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Torn earlobe and enlarged pierced earlobe canals are a common consequence of wearing heavy earrings for a prolonged period of time (Fig. 64.1) as well as other factors such as trauma, heavy earrings, infection, low placement of piercing, pressure necrosis, etc. It occurs most easily in thin ear lobules. Drooping or easily torn earlobes may also be secondary to a congenital defect or trauma.

Figure 64.1

(A) Female with large tear defect of earlobe at the site of heavy earring. (B) Torn earlobe reconstructed by primary repair


  • Precipitating event of earlobe tear

  • History of keloids or hypertrophic scarring

  • Does patient desire to wear earrings again after the repair?


There are numerous surgical methods to repair completely and partially torn earlobes. Different techniques are suited for different tears. Partial tears are more easily treated and can be corrected via side-to-side closure as well as punch excision and repair.


Figure 64.2

Repair of complete earlobe tear utilizing a Z-plasty to prevent dimpling of the inferior aspect of earlobe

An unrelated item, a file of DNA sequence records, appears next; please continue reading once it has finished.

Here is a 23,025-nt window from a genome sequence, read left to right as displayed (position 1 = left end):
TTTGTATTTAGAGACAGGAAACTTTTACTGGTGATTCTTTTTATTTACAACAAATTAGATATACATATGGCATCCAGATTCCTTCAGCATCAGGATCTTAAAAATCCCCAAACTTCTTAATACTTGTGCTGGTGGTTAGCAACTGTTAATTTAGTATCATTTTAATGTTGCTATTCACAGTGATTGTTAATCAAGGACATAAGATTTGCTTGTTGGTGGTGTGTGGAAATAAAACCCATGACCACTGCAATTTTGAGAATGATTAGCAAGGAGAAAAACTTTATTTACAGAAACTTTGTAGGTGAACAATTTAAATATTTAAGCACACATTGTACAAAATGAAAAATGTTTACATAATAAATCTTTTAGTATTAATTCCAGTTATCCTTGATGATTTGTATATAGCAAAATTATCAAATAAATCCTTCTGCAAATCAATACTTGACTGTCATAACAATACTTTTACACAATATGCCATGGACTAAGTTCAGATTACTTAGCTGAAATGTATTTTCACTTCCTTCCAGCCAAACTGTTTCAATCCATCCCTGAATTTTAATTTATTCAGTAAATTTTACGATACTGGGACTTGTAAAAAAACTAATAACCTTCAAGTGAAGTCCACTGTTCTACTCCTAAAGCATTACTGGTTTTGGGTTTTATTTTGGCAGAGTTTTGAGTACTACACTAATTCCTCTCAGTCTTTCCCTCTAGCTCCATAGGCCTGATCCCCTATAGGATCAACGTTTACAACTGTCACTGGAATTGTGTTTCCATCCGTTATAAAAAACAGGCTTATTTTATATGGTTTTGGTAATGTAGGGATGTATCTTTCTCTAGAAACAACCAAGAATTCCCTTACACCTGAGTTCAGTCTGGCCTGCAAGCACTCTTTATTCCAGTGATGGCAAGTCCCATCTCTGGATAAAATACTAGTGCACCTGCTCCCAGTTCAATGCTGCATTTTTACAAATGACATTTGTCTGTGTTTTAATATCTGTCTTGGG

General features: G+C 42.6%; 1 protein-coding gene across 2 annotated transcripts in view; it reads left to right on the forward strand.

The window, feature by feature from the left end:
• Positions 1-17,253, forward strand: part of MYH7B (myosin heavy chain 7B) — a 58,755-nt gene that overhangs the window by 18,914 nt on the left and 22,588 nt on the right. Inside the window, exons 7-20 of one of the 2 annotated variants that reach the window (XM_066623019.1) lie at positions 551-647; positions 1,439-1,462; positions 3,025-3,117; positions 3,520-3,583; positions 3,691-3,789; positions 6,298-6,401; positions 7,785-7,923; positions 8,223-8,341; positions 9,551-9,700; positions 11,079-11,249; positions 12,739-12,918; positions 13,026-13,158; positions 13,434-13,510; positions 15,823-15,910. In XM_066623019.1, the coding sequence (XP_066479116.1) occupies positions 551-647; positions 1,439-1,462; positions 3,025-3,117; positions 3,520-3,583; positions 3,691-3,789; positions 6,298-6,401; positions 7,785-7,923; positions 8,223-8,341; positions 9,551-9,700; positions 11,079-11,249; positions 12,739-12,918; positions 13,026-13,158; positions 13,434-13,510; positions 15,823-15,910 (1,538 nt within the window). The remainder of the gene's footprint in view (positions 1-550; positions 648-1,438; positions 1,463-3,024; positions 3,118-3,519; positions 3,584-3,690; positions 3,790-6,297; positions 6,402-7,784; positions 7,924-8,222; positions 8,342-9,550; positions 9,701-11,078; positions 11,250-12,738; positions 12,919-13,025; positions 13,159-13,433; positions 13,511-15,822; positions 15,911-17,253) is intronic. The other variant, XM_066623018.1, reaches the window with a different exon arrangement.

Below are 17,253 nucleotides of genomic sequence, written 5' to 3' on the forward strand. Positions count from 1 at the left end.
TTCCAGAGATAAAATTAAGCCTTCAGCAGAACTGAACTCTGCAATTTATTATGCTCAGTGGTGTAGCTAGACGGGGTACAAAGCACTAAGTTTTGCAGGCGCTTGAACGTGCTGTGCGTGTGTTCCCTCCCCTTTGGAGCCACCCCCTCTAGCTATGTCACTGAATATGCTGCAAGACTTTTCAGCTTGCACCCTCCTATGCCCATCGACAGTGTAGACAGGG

Figure 64.3

One stage preauricular flap to repair earlobe deformities

Complete tears are more difficult to treat than partial tears. There are numerous different techniques that can be successful. Most commonly, the Z-plasty repair or interlocking Ls repair produce the best result.

  • Sterile preparation and technique

  • Local anesthesia should be injected into the repair site

  • The epidermis of the opposing edges of the tear wound should be excised

    • – Scalpel

    • – Scissors

  • Interrupted 6-0 epidermal sutures approximate and evert the wound edges of the anterior and posterior lobe

    • – Be certain to approximate the wound edges of the inferior rim of the ear carefully to avoid distortion or misalignment

    • – The wound edges should be under minimal tension

  • No subcutaneous sutures are used

  • Z-plasty repair (Fig. 64.2) or interlocking Ls repair on the rim will produce tissue approximation while preventing the dimpling of the inferior rim of the earlobe

  • Patients should be counseled to refrain from wearing earrings for 3 months following the repair


  • Meticulous attention to approximating the wound edges and the inferior rim of the ear are essential for a satisfactory result. Notching of the inferior rim of the earlobe can occur easily, significantly compromising aesthetic appearance

  • Caution in a patient with a history of keloids or hypertrophic scars

  • Patient should not wear earrings for 2 to 3 months after surgery

  • Wound strength is less than the original strength of the lobe. Avoid wearing heavy ...

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